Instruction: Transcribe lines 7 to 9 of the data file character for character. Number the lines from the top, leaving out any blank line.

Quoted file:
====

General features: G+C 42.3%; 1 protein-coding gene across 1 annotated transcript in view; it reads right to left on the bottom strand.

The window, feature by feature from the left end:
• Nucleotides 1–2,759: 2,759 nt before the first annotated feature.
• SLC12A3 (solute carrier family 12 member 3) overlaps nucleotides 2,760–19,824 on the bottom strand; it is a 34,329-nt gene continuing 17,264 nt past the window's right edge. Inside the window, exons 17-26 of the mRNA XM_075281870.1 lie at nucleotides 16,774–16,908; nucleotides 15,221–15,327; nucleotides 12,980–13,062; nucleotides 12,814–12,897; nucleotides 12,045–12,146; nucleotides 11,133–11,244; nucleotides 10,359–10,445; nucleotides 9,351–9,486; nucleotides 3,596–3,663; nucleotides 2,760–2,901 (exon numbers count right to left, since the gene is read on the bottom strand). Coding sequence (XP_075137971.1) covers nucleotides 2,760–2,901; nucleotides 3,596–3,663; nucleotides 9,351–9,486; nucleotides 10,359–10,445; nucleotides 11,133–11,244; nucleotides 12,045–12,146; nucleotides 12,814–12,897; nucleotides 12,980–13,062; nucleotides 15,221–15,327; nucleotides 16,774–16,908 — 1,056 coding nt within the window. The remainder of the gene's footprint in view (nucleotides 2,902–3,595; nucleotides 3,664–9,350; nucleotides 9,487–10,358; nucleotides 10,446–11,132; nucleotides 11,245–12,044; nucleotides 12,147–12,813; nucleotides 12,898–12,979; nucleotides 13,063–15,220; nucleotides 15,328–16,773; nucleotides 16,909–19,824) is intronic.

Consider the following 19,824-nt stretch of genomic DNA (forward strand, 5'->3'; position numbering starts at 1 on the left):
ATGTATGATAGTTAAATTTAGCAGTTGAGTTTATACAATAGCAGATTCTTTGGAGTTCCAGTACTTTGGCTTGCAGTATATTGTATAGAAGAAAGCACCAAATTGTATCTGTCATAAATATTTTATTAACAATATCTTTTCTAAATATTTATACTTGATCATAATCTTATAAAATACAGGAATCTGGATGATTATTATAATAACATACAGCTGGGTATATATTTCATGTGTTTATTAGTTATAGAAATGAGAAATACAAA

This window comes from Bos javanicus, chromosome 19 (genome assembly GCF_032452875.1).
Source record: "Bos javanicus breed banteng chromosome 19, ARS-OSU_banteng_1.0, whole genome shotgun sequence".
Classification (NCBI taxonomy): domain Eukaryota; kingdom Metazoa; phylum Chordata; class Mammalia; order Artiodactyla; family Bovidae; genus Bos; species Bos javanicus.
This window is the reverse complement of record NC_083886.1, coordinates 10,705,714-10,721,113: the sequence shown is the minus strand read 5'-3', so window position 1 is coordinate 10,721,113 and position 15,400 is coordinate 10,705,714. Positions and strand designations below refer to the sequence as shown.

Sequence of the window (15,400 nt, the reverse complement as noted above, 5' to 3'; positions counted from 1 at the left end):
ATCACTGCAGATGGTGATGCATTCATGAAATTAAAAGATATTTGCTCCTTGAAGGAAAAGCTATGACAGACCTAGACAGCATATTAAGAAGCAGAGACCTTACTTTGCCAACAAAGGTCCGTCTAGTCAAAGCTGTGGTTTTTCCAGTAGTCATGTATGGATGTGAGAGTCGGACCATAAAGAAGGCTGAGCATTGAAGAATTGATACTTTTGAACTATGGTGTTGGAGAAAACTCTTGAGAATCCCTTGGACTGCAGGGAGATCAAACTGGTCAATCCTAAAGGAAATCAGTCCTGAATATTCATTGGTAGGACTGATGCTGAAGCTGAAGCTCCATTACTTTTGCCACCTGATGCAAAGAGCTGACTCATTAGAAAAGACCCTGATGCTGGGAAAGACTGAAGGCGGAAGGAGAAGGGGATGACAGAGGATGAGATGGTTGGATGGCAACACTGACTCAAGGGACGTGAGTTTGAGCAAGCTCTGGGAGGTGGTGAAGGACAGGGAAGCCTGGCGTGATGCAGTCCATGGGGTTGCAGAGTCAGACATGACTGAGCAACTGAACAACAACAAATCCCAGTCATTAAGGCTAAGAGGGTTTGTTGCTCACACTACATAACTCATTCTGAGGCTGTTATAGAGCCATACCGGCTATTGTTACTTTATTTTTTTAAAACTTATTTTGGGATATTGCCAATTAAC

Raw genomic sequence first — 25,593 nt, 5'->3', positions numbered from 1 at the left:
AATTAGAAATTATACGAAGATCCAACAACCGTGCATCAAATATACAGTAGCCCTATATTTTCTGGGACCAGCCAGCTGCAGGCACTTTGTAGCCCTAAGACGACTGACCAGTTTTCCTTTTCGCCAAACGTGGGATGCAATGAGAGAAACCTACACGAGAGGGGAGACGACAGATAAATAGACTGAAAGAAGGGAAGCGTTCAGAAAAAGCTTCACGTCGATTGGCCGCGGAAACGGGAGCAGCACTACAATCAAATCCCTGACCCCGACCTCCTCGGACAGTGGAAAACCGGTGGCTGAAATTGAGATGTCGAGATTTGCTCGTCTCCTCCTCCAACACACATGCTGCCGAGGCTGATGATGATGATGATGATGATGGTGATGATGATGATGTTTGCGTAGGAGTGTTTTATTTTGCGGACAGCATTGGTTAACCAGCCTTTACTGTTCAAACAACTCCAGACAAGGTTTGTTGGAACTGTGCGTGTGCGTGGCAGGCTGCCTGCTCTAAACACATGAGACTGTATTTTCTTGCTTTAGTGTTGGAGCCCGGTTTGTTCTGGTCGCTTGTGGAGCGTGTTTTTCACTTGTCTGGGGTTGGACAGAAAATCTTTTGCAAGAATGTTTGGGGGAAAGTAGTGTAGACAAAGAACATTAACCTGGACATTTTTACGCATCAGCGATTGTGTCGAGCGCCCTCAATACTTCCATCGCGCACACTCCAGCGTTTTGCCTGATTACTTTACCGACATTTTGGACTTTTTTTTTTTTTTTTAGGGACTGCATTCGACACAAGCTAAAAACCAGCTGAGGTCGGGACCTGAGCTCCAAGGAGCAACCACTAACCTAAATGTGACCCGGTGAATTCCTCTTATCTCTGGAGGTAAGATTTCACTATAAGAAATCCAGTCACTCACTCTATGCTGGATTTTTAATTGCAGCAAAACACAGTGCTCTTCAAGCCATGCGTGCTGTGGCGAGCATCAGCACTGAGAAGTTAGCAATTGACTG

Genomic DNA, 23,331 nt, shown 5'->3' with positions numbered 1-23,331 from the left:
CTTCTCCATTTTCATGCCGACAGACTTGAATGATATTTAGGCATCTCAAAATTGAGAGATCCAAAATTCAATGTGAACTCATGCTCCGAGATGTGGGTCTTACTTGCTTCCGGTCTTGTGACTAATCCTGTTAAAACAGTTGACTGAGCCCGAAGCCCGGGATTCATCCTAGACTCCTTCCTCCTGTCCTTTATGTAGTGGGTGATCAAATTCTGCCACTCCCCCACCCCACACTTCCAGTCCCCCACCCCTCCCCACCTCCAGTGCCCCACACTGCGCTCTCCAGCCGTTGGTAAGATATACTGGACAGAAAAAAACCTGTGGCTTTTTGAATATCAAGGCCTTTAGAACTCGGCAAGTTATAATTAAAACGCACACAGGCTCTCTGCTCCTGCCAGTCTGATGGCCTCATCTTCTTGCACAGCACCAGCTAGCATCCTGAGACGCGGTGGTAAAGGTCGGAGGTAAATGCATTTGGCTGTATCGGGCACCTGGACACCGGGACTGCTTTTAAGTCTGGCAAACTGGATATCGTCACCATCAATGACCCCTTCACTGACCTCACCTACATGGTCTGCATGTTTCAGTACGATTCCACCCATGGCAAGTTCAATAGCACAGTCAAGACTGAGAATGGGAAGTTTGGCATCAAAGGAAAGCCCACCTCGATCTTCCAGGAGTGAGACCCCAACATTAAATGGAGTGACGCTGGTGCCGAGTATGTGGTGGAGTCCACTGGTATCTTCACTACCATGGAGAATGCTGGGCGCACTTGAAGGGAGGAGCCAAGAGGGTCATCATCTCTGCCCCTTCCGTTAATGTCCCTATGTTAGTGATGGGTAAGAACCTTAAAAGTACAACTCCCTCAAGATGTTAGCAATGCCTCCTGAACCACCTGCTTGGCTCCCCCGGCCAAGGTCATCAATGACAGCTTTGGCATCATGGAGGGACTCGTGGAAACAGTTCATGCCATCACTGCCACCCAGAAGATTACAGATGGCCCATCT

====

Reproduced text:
This window comes from Bos javanicus, chromosome 19 (genome assembly GCF_032452875.1).
Source record: "Bos javanicus breed banteng chromosome 19, ARS-OSU_banteng_1.0, whole genome shotgun sequence".
Classification (NCBI taxonomy): domain Eukaryota; kingdom Metazoa; phylum Chordata; class Mammalia; order Artiodactyla; family Bovidae; genus Bos; species Bos javanicus.